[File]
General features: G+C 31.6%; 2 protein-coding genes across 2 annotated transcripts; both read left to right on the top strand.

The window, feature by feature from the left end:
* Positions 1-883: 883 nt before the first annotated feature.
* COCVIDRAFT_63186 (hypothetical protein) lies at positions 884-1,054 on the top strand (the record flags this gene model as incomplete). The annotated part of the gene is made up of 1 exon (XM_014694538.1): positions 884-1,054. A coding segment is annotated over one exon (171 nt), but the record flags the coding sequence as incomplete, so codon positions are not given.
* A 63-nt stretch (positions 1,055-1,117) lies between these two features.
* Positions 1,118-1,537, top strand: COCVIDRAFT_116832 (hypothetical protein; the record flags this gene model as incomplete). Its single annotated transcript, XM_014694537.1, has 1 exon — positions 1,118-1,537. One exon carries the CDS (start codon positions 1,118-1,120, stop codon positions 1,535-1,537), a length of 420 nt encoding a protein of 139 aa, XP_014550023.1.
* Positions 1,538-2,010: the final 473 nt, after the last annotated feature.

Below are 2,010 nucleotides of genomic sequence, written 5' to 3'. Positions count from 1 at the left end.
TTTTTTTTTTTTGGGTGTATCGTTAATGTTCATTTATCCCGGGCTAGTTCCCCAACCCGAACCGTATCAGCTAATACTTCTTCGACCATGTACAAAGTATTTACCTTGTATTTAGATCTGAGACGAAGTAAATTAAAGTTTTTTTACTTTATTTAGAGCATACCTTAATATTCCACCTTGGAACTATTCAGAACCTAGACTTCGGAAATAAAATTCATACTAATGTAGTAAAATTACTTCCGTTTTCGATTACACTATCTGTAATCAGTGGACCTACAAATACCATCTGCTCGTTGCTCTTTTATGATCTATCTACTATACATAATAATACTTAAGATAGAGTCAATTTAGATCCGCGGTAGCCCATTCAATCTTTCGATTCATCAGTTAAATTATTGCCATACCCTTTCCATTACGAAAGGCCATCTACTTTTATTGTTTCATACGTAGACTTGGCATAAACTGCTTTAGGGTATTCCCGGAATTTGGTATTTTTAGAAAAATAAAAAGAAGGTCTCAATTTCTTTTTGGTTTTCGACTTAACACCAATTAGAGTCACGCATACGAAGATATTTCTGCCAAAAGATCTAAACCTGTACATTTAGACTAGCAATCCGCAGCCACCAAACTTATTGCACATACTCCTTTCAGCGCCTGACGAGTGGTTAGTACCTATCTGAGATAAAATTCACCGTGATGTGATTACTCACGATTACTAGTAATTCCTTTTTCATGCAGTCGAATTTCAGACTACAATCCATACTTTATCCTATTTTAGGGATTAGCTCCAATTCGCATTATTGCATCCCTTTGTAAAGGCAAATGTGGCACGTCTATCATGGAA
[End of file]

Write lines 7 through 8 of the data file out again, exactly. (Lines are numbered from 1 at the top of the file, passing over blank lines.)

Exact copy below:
* Positions 1,538-2,010: the final 473 nt, after the last annotated feature.

Below are 2,010 nucleotides of genomic sequence, written 5' to 3'. Positions count from 1 at the left end.